California is carrying out rolling blackouts to deal with soaring electricity demand from extreme and prolonged heat, marking the first time since the 2001 western U.S. energy crisis that the state has resorted to such a measure.
The California Independent System Operator, which oversees the state grid, declared a Stage 3 emergency, triggering the outages, as temperatures soared across the region from Sacramento to Los Angeles and people blasted fans and air conditioners to keep cool. Temperatures were forecast to reach 112 degrees Fahrenheit (44 Celsius) Friday in the San Joaquin Valley. Los Angeles was set to reach 96.
The intense heat is hitting at an especially vulnerable time for the region with the pandemic forcing people to remain at home. It’s the first time the state has declared a Stage 3 emergency since electricity shortages plunged hundreds of thousands in the region into darkness, forced California’s largest electric utility into bankruptcy and sent power prices surging to record levels in 2000 and 2001.
California is joining regions around the world that have been grappling with extreme weather brought on by climate change in recent months. What was forecast as one of the worst heat waves in more than a century gripped parts of Europe in August. The eastern U.S. is just emerging from July temperatures that were expected to topple daily records in Manhattan and Boston dating to the 19th century.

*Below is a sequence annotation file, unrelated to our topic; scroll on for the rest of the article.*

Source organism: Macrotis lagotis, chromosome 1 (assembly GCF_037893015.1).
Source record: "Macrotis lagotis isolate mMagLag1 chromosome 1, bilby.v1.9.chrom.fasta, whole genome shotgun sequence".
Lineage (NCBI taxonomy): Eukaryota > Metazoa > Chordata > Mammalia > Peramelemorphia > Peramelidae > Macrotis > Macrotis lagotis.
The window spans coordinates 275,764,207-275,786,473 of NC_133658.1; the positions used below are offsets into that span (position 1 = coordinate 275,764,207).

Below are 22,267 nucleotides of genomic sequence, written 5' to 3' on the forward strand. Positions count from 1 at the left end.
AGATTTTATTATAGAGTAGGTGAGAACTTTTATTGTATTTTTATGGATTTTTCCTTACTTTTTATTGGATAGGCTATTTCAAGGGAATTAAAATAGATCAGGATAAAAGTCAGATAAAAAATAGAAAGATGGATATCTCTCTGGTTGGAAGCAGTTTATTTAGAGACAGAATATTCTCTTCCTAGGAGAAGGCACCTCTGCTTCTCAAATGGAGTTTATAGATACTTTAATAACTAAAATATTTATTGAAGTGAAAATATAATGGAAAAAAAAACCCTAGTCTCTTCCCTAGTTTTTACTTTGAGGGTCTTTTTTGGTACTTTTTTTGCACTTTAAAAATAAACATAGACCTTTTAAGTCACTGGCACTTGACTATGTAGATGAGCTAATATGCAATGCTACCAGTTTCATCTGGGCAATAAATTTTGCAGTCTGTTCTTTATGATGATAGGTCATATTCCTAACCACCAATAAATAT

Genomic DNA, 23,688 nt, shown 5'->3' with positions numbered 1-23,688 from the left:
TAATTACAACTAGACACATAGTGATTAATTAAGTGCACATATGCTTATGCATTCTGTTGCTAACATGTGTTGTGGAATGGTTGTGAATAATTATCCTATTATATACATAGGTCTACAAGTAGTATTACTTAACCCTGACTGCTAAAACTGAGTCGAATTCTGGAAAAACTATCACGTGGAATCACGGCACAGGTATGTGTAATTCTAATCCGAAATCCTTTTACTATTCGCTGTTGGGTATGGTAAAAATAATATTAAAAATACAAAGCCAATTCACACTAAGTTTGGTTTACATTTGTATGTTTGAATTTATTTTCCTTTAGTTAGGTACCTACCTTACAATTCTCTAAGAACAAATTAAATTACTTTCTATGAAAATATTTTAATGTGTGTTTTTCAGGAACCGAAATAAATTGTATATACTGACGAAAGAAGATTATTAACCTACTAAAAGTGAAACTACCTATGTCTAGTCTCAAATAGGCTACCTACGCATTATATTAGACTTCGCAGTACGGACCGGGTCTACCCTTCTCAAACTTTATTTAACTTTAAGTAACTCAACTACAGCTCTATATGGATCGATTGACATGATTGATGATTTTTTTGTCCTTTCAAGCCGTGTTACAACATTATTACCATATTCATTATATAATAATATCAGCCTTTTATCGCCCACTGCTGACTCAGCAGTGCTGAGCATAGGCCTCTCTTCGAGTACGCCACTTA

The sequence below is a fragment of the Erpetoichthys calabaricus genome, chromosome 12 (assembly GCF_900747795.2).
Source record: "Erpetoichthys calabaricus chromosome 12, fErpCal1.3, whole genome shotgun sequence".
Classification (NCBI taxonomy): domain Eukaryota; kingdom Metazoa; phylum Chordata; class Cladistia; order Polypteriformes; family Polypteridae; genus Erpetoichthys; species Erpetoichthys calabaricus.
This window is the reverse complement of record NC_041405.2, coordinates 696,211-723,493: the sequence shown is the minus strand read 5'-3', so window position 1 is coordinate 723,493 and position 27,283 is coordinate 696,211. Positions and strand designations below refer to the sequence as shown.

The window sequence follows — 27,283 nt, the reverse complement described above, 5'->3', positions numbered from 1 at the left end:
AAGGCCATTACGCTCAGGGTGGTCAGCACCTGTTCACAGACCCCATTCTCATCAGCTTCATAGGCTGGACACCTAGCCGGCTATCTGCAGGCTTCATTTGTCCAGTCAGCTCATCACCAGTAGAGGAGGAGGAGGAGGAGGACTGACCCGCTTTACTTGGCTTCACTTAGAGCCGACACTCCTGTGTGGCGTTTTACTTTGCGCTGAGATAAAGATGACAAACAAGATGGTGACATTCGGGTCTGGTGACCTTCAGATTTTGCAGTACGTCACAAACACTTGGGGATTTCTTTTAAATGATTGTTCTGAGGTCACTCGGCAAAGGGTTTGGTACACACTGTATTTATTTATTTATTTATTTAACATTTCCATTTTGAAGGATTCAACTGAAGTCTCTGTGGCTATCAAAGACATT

The rolling outages in California comes less than a year after utilities in the region deliberately cut off power to millions of customers in an effort to prevent their power lines from igniting wildfires during unusually strong winds and extremely dry weather.
The state won’t see a respite from the high temperatures until later next week as the National Weather Service forecast a long-duration heat wave starting this weekend. The weather agency posted excessive heat warnings for much of California for Friday through Wednesday.
Further complicating matters, cloud cover from the remnants of tropical storm Elida is expected to crimp output from the state’s solar generators, leading to tighter supplies, the grid operator said in a statement Friday.
Electricity prices have already hit two-year highs as weather forecasters called for extreme temperatures. Natural gas prices in Southern California have more than doubled on the increased need for the fuel for power production, according to report from BloombergNEF.
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